1 post in this topic

Alligator Gar

Lepisosteus spatula

"gator, greater gar, garpike, garfish, and Mississippi alligator gar"

alligatorgar-1.jpg

Description: With a head that resembles an alligator they are easy to identify. All gars have an elongated, torpedo-shaped body. The caudal fin of the alligator gar is abbreviate-heterocerical, meaning the tail is not symmetrical. The dorsal and anal fins are located very far back on the body. Gars bodies are covered by ganoid scales, which are thick overlapping scales that create a protective covering similar to medieval chainmail. Gars have retained the spiral valve intestine a primitive feature of the digestive system commonly associated with sharks. Gars also have a highly vascularized swim bladder connected to the pharynx by a pneumatic duct. This enables them to gulp air, which aids in facultative air breathing. This allows gar to breathe when there are very low oxygen levels in the water. The alligator gar is distinguished from other gars in the United States by its relatively short, broad snout which has two rows of fang-like teeth in the upper jaw. The inner row of teeth in the upper jaw is palatine and larger than the outer row of teeth. Coloration: The alligator gar is dark olive-green dorsally, fading to yellowish white ventrally. Young alligator gars possess a light mid-dorsal stripe bordered by thin dark lines from the tip of snout to the dorsal fin, and a dark lateral band extends along the sides with irregular borders. The dorsal, anal, and caudal fins of the Alligator gar often have oval-shaped black spots. Adult specimens lack spots on the body. Alligator gars have two rows of teeth. The inner row of teeth is palatine and is longer than the outer row of teeth. The teeth of the alligator gar are long, slander, and fang like, enabling these fish to pierce and hold their prey.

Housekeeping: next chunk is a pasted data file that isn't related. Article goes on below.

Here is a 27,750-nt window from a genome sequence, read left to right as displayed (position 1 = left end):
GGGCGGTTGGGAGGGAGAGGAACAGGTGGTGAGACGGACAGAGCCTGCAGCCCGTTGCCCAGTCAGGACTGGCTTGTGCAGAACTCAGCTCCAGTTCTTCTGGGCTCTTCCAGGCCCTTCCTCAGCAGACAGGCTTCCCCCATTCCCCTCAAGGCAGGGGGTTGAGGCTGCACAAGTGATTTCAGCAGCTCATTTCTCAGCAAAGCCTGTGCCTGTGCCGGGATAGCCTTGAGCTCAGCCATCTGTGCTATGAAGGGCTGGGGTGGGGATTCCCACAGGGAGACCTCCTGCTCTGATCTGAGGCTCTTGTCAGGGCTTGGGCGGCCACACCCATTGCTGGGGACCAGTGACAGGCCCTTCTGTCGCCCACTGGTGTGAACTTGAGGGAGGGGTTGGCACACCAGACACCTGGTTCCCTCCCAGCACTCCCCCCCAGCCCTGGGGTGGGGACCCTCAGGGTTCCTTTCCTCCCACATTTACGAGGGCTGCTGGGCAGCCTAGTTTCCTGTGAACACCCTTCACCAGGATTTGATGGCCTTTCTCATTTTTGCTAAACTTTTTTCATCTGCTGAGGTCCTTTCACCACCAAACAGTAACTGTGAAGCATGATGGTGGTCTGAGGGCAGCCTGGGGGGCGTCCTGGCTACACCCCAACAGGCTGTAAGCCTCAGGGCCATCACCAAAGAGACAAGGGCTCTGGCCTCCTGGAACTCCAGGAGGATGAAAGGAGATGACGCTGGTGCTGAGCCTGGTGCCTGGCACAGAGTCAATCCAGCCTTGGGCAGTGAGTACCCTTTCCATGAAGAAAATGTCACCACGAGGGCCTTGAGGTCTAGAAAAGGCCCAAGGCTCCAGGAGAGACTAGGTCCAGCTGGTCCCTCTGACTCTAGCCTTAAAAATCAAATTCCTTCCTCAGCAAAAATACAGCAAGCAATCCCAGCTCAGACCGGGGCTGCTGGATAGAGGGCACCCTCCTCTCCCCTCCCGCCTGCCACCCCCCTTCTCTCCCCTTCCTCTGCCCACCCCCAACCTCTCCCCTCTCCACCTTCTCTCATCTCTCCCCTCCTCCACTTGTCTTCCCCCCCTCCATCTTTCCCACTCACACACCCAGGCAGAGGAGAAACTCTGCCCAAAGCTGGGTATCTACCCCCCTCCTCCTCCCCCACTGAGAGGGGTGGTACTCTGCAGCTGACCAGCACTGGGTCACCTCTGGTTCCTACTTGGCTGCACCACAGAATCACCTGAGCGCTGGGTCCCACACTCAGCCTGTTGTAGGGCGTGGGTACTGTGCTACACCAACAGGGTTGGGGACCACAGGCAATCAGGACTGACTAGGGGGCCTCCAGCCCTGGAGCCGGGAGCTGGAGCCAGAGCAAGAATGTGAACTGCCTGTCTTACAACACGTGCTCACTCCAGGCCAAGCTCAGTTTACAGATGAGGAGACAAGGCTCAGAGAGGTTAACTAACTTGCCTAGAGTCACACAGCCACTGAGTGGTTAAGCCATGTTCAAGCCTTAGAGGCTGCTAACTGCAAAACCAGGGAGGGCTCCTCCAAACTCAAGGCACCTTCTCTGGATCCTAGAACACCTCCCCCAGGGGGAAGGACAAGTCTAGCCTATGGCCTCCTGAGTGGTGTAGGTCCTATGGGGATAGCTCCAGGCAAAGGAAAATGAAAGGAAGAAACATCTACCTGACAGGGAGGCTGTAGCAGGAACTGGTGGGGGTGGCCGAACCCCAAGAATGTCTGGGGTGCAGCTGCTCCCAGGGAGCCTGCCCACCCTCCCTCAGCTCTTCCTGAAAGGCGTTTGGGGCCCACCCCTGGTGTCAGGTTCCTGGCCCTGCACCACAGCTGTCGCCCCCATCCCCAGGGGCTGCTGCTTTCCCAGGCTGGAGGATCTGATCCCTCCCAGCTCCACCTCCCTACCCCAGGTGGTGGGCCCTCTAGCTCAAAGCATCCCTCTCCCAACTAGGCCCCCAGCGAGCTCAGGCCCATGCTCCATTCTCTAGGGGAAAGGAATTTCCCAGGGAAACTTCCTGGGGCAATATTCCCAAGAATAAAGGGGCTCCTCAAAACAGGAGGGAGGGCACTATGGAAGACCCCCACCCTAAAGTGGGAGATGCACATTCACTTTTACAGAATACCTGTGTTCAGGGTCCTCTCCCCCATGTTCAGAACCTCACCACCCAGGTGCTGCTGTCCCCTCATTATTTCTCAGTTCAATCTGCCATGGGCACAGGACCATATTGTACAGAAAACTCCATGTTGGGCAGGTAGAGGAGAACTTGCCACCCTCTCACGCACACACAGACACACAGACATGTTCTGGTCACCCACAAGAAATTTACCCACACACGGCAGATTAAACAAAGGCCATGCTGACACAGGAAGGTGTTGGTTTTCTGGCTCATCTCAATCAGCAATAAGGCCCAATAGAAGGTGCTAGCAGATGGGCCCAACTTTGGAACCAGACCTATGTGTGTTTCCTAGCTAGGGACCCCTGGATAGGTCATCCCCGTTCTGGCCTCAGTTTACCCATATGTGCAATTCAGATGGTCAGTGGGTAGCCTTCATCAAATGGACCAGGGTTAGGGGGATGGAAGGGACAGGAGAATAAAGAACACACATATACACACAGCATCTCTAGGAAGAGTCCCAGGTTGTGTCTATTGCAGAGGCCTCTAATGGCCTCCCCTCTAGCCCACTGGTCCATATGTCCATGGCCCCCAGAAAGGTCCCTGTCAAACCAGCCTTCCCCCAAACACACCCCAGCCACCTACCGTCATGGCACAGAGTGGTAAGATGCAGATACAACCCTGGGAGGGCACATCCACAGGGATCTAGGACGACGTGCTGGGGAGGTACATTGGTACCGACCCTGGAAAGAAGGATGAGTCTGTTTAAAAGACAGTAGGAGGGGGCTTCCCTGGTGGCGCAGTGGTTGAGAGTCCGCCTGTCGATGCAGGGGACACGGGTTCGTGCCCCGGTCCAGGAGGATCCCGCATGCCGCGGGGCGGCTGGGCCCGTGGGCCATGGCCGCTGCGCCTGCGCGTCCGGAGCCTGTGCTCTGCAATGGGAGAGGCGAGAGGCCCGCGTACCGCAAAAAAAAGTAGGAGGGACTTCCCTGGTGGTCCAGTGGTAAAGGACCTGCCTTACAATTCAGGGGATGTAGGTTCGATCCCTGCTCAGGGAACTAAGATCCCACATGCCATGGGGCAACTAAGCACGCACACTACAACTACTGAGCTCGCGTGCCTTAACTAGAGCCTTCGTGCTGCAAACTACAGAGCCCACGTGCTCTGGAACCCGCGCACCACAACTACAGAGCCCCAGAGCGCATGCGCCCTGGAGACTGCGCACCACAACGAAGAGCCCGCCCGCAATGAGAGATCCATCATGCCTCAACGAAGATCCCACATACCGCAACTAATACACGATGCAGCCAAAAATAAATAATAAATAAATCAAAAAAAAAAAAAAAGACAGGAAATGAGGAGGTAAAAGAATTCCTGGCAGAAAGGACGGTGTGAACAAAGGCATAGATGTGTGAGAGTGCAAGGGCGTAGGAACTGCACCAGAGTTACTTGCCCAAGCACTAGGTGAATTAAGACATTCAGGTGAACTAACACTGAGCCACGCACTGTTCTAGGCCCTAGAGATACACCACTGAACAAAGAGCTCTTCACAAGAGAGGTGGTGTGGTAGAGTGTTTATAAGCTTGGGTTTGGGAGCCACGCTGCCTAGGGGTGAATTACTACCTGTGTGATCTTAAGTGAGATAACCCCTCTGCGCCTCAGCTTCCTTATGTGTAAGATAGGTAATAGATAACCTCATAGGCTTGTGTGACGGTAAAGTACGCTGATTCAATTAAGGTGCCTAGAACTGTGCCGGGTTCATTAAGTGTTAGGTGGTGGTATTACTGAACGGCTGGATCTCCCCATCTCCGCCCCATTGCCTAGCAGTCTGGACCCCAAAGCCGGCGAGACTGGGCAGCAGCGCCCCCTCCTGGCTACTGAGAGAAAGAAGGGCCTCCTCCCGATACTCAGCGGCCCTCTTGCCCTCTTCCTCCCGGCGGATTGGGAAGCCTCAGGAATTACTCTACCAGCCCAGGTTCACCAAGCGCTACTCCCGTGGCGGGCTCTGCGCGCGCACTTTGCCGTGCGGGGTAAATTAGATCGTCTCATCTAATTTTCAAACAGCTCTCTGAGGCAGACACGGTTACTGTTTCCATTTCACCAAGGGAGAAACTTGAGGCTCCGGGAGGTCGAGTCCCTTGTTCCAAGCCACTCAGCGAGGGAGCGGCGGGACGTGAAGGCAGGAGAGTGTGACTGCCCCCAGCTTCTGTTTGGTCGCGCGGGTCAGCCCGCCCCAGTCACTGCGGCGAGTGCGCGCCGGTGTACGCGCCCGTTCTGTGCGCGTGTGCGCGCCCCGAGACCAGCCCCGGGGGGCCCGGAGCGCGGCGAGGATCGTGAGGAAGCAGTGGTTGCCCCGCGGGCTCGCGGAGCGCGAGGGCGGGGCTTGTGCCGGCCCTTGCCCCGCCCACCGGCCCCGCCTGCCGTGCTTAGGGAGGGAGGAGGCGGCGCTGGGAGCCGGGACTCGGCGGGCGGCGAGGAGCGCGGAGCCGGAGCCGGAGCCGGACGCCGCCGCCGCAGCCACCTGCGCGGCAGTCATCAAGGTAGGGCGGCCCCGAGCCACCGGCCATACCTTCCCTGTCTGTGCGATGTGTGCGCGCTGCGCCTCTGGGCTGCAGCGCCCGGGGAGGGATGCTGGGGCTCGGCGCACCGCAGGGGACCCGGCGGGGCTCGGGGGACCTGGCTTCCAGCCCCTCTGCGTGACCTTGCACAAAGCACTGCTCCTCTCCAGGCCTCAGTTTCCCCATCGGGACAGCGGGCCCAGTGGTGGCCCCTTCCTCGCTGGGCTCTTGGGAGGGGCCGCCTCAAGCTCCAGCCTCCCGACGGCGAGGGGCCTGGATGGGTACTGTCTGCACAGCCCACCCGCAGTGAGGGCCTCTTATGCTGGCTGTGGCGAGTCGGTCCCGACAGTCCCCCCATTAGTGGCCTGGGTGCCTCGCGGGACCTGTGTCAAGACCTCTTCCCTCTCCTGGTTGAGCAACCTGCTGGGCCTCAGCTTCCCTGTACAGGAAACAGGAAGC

Similar Fish: Gar, Garfish

Where Found: The alligator gar inhabits large, slow moving rivers, reservoirs, oxbow lakes, bayous and bays, in fresh and brackish water. The alligator gar is the most tolerant gar species of high salinity and occasionally strays into salt water. Young may be seen at the surface in debris such as leaves and twigs. Alligator gar prefer large rivers that have a large overflow floodplain, but these rivers have all but disappeared in North America due to the use of dredging, dams, dikes, and levees.

Size: They are one of the monsters of fresh waters. Gars are slow growing fish, with female alligator gars reaching sexual maturity around age 11 and living to age 50. Male alligator gars mature around age 6 and live at least 26 years. Alligator gars commonly grow to a size of 6 1/2ft (2 m) and over 100 lbs. (45kg). But have been reported to grow up to 350 lbs. and around 10 ft (3m) in length.

State Record: The largest recorded alligator gar comes from the St. Francis River, Arkansas in the 1930's, and weighed 350 lbs (159 kg).

World Record: Type Here

Bait used: They can be taken with minnows and artificial lures or during daylight by spearing (although not by spear gun) and snagging them with treble hooks.

Tactics to catch: Because of their huge size and great strength, alligator gars are popular with anglers. They are not a fish that is caught easily because its sharp teeth will cut most lines in an instant. They are popular with bow-fishermen and anglers using frayed nylon cord as a lure snag, which entangles the gars teeth. Many fishermen will catch this magnificent fish on a rod and line. After the fight, the true sporting fisherman will return the gar unharmed back into the water (after taking pictures of course).